To date, the world tidal industry has probably installed less than 20 full-scale
production devices on the seabed. In fact, you could plausibly say that the MCT
Northern Irish turbine is the only such turbine. Assume nevertheless that
today’s accumulated production experience is 20 units.

But the CCC, advised in this case by Mott McDonald, says that costs today are
about 20.5 pence per kilowatt hour of electricity generated and will only fall
to 15.25 pence in 2040, a reduction of slightly more than 25% (the mid-point of
cost ranges in the CCC report). The learning curve model assumes that a 10%
reduction will typically come after a doubling of total production to 40 units.
A further 10% reduction comes when accumulated volume rises to 80.

The arithmetic is not complex. If Mott McDonald thinks that the costs will only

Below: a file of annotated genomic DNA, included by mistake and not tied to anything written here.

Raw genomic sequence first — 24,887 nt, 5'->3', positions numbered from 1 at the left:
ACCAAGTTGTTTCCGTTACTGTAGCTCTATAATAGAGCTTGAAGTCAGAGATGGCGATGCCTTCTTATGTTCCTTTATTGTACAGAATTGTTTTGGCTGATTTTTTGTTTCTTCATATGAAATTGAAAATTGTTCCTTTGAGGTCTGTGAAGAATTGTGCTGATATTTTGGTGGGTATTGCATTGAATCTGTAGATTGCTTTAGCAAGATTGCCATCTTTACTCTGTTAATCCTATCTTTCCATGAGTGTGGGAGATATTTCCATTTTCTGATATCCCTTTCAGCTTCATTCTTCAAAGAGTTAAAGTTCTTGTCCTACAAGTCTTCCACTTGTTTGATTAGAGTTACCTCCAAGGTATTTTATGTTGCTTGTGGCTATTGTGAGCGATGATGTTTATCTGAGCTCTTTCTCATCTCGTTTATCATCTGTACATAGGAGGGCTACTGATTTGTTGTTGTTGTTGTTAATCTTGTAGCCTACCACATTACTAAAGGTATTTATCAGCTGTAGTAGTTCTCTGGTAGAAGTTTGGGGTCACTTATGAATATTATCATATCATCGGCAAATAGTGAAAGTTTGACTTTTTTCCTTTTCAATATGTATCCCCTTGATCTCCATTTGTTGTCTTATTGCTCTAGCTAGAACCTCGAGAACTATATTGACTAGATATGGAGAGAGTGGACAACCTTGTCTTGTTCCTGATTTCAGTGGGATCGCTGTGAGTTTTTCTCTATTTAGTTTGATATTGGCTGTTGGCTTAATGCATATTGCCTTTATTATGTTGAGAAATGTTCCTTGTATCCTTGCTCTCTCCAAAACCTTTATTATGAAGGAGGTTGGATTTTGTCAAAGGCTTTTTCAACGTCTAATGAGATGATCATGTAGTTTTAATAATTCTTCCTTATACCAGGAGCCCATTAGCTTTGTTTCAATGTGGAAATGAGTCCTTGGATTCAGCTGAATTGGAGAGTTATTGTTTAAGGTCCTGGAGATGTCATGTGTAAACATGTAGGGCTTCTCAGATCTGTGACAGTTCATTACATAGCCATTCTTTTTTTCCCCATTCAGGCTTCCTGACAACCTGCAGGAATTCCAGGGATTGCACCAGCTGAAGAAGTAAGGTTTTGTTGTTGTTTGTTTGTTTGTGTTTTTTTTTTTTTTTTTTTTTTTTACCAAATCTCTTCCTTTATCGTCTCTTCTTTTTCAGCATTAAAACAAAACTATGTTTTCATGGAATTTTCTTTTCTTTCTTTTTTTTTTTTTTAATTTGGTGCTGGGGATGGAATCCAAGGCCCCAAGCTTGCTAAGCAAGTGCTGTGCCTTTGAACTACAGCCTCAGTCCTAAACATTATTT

fall to 15.25, it must believe that the worldwide tidal industry will install
less than 160 turbines before 2040.

The CCC’s analysis locks tidal stream technology into relative failure. Costs
are high, and the technology risk is great. So no developers use the tidal
turbines and costs remain stubbornly high. The cycle continues. Of course this
could indeed be the future. But with sustained effort and support, tidal energy
may become of the UK’s most important industries. In MCT – a business few people
have ever heard of – the country has the most technically advanced marine energy
company in the world. I think it deserves all the backing it can get.